Not every language allows this. The dynamic ones like Python, Ruby, Lisp and Smalltalk always have the problem that it's mostly undecidable at compile-time which methods are available for a certain variable. But hey, that's not a bug, that's the big feature. It's the reason those languages are called 'dynamic', and an Java-IDE is in principle nothing else than an interactive extension to the compiler.

But there are other problems in certain languages. For example Haskell: It's a really nice language to create small, cute programs. The language is like a puzzle, it makes your brain hurt - but in a good way, like your muscles 'hurt good' after a good workout. But if I work to build a house, muscle-ache from to much lifting heavy stuff isn't that funny anymore. And the same is true for doing 'real stuff' in Haskell: Just look at the code of a big project implemented in Haskell, like the sources of the GHC. I don't see 'beauty' anymore in this code. It's hard to read and it's BIG. The type-checker of GHC alone is nearly as big as the whole code of Hugs - but Hugs is written in C while GHC is written in Haskell. Sure, GHC has some more extensions compared to Hugs, but this still should make you think. Also Haskell has a big documentation problem: The Haskell docs are absolutely insufficient on many levels. This alone is enough to ensure that Haskell will never become mainstream unless it changes.

And for other languages there is the performance problem. Yes, performance does matter. People sometimes spend hundreds of bucks to get a 50% performance increase of their hardware. Do you really think they wouldn't care if a program is 100 times slower because of using a certain language? Sure, if you write a script which is used once a week, it really doesn't matter it it takes 0.1sec or 10sec to finish. But if you look at web-apps, a factor of 100 can easily cost millions because you need to buy and maintain 100 times the number of servers.

For desktop application even Java is often still ruled out compared to C++ because of performance reasons. And Java is in average only 1.5-2 times slower than C++! So how could a language like Python or Ruby compete here? The answer is: They simply can't. You may use them in parts of a project, for example for scripting, but the majority work is still done in one of those boring 'previous-generation' languages. And again it's not because the developers are stupid, it's because nobody would buy a program which is as slow as if you made a step back in time to a 486, even if you have invested in a modern dual-core CPU.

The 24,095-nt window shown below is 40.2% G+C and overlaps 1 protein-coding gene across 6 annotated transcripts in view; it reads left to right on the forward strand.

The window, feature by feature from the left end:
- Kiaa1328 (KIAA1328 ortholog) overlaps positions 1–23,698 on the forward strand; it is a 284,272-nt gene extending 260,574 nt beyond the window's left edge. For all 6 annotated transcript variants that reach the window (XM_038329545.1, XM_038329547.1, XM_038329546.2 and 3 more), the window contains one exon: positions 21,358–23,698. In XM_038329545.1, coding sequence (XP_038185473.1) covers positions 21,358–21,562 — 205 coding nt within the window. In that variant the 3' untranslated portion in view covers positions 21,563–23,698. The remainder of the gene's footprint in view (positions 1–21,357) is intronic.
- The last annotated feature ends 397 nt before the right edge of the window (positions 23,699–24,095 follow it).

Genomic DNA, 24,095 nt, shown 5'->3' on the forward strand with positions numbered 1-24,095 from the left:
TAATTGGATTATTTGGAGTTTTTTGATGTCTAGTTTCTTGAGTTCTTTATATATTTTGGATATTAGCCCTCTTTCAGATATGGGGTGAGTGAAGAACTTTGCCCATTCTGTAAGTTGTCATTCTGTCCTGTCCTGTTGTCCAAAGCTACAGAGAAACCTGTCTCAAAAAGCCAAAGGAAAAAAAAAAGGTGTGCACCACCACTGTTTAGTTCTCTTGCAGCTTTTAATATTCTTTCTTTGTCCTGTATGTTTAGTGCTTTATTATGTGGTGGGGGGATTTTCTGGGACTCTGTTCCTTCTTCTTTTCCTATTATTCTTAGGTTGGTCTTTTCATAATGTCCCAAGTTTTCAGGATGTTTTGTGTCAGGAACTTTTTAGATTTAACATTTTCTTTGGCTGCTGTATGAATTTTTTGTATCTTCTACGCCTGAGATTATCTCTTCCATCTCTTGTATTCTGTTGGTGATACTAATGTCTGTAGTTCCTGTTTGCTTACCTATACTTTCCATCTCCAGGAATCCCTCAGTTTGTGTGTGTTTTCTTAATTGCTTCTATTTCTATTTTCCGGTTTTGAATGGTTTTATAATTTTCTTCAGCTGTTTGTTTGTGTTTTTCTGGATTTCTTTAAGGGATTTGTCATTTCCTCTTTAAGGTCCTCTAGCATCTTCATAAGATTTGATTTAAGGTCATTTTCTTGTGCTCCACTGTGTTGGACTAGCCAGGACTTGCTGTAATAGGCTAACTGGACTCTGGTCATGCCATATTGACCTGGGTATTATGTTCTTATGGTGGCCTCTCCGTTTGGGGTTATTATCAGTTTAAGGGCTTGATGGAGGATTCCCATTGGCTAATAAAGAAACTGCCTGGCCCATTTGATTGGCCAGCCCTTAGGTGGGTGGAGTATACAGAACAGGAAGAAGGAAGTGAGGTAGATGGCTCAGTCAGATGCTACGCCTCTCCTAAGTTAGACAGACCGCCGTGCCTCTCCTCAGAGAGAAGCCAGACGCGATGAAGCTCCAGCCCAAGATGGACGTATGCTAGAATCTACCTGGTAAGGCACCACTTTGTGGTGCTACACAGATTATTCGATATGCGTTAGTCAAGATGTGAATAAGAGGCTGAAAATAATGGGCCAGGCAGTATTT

And there are the libraries. Libs can make or break a language. And one of the most important one is the dreaded 'GUI-lib': If you want to create a desktop application and a language has no GUI-libs which allows to create good-looking(!!) and easy to use GUIs, the language is ruled out. And since most developers have to create GUI-apps from time to time and don't like to switch languages over and over again, no or only poor GUI-libs often means that the language won't be considered, even for projects which don't seems to need a GUI. This may be inconceivable for some people, but it's a fact of life: A language without good GUI-libs will never become mainstream. This also nearly broke Java's neck, because AWT was horrible and Swing took it's time to become useful, but with 1.3 Swing was decent and from 1.4 up it was good enough (if you use 3rd party look&feel libraries) for many purposes. But even if Swing is relativly good, its deficiencies (especially the non-native looks) still hinders Javas breakthrough on the desktop.

So even the best language can become totally useless if it lacks on of those: Competitive speed, good documentation, comprehensive libraries, necessary tools (like IDEs). If language fails to address those points (and really all of them) it won't become the 'next big thing'.

That's the big secret. Nothing more. Create a language as beautiful as you want. But without the necessary libs and comprehensive documentation: No chance. Slow: No chance. Not competitive if compared to other languages including tools like IDEs: Again, no chance.

So if you really want that your favorite language becomes more used or even mainstream: Help to solve those problems. Lamenting in blog-posts or online-discussions is as useless as spending lots of time writing tutorials explaining concepts from 'your' language to the world. The best tutorial and the most cunning style of discussion is useless in the moment a potential user discovers that there is no library for a certain problem he has to solve (like creating a GUI), or if the novice has to face incomprehensible and lacking documentation in the moment he/she tries to do something real with the language.